We Got Your Letters: Listeners Puzzled By Tom Wolfe's Words On Evolution NPR's Scott Simon's interview last week with author Tom Wolfe prompted an unusual number of responses from listeners regarding the author's questioning of some aspects of the theory of evolution.
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We Got Your Letters: Listeners Puzzled By Tom Wolfe's Words On Evolution

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We Got Your Letters: Listeners Puzzled By Tom Wolfe's Words On Evolution

We Got Your Letters: Listeners Puzzled By Tom Wolfe's Words On Evolution

We Got Your Letters: Listeners Puzzled By Tom Wolfe's Words On Evolution

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  • <iframe src="https://www.npr.org/player/embed/492516895/492516896" width="100%" height="290" frameborder="0" scrolling="no" title="NPR embedded audio player">
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NPR's Scott Simon's interview last week with author Tom Wolfe prompted an unusual number of responses from listeners regarding the author's questioning of some aspects of the theory of evolution.

SCOTT SIMON, HOST:

My interview last week with Tom Wolfe sure struck a nerve. "The Kingdom Of Speech" is the first nonfiction book in 16 years by the author of "The Right Stuff" and "The Bonfire Of The Vanities," a writer who's previously taken on modern art and Wall Street.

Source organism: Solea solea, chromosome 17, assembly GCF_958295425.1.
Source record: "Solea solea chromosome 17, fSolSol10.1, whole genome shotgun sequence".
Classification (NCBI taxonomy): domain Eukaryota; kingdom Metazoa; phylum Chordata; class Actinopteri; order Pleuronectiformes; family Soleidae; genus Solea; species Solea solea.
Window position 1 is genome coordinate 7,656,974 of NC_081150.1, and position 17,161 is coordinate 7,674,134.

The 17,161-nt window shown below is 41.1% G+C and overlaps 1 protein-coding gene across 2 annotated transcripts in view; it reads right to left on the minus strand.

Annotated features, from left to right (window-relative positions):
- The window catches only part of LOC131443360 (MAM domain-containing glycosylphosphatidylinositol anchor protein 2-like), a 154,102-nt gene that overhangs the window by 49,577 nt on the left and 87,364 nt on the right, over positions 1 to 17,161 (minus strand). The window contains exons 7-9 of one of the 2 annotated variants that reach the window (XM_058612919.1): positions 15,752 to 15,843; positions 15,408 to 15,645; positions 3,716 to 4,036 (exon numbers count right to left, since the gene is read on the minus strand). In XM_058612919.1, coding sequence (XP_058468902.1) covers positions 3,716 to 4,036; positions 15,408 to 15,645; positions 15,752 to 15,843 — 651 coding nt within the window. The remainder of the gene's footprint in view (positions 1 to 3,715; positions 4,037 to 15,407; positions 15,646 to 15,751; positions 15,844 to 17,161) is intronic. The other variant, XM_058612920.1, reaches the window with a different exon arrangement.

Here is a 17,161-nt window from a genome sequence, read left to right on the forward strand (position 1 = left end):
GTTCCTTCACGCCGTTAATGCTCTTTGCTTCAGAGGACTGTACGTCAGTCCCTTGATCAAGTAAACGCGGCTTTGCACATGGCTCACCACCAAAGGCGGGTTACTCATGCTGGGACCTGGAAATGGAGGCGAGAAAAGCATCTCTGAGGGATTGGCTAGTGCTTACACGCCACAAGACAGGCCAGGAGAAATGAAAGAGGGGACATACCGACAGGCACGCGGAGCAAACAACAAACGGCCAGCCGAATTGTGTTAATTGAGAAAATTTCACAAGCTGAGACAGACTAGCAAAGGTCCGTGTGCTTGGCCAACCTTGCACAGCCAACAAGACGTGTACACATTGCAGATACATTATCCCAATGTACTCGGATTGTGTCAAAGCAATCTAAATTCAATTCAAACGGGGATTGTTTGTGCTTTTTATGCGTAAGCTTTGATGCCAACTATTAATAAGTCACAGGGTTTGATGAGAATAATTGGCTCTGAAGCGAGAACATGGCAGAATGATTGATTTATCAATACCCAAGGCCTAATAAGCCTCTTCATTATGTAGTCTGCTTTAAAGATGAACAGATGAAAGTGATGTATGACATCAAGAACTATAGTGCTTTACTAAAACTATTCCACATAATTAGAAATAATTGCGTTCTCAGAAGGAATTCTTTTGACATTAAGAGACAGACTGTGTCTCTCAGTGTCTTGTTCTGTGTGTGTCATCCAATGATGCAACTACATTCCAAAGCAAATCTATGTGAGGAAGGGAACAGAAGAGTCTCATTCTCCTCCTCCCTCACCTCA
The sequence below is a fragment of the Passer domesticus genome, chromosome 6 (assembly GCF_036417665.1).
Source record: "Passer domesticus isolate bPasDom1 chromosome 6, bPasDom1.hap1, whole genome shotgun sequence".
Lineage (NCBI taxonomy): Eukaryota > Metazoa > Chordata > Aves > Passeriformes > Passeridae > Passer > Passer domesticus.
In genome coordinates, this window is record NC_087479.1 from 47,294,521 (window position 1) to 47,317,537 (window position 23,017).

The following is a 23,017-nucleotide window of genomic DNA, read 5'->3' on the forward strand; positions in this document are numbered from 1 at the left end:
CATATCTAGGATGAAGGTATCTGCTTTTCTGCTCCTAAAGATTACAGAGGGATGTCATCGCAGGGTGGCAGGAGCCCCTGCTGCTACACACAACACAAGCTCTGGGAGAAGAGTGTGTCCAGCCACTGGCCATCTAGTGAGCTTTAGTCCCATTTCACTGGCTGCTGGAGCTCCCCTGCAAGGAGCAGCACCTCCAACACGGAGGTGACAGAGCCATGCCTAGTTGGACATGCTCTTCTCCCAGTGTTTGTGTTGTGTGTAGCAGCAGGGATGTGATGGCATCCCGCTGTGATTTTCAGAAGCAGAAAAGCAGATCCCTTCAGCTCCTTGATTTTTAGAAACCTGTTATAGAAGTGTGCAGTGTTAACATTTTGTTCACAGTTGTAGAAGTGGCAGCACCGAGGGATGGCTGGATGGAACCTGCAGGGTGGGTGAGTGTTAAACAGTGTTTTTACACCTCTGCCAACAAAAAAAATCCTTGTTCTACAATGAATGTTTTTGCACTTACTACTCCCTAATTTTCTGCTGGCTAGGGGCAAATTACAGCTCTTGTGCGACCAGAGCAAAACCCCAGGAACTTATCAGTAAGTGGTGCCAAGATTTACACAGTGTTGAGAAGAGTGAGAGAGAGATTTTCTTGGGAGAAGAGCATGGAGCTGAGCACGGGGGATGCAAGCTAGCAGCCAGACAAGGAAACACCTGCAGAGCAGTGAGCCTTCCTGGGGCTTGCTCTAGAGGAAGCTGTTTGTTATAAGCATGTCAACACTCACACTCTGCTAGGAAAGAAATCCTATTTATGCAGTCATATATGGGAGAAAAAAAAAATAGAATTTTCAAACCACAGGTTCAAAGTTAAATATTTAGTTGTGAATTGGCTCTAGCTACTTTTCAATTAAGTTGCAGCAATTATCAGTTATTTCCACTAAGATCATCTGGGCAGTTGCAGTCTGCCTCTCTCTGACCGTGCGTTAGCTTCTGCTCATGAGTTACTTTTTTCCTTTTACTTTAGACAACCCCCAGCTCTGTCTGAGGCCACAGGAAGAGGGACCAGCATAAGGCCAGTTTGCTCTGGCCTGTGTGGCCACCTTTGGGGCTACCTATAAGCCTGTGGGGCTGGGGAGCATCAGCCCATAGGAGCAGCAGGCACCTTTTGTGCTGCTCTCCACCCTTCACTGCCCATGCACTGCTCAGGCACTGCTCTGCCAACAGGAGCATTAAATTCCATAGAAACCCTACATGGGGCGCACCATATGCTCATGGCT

This time, it's Charles Darwin. Tom Wolfe is an atheist and not a creationist. But he says in this book that he doesn't believe human evolution, as propounded by Darwin, explains the development of speech, which he calls the attribute of attributes.

(SOUNDBITE OF ARCHIVED BROADCAST)

TOM WOLFE: And I think it's misleading to say that human beings evolved from animals. I mean, actually, nobody knows whether they did or not.

SIMON: I'm surprised our inbox survived the onslaught. A listener named Paul Personne wrote (reading) I have read and enjoyed many of Tom Wolfe's books. But his past accomplishment is no reason that we should be subjected to his thoroughly ridiculous ideas about some sort of separate origin for humans that is scientifically several steps behind intelligent design.

Another listener, David Frye, writes (reading) listening to your interview with Tom Wolfe - I had to laugh. It was the equivalent of interviewing an expert on evolutionary biology who never reads novels to get his opinions about how novelists can write better stories.

And this from Susan Wernimont (reading) Tom Wolfe is not a scientist. He is wholly unqualified to talk about speech, evolution or the biological distinctions between humans and animals. This interview was a disappointment.

We enjoy hearing from you, though. You can reach us at npr.org - click on the contact tab - or WEEKEND EDITION's Facebook page. Or you can reach me directly on Twitter - @nprscottsimon - all one word.

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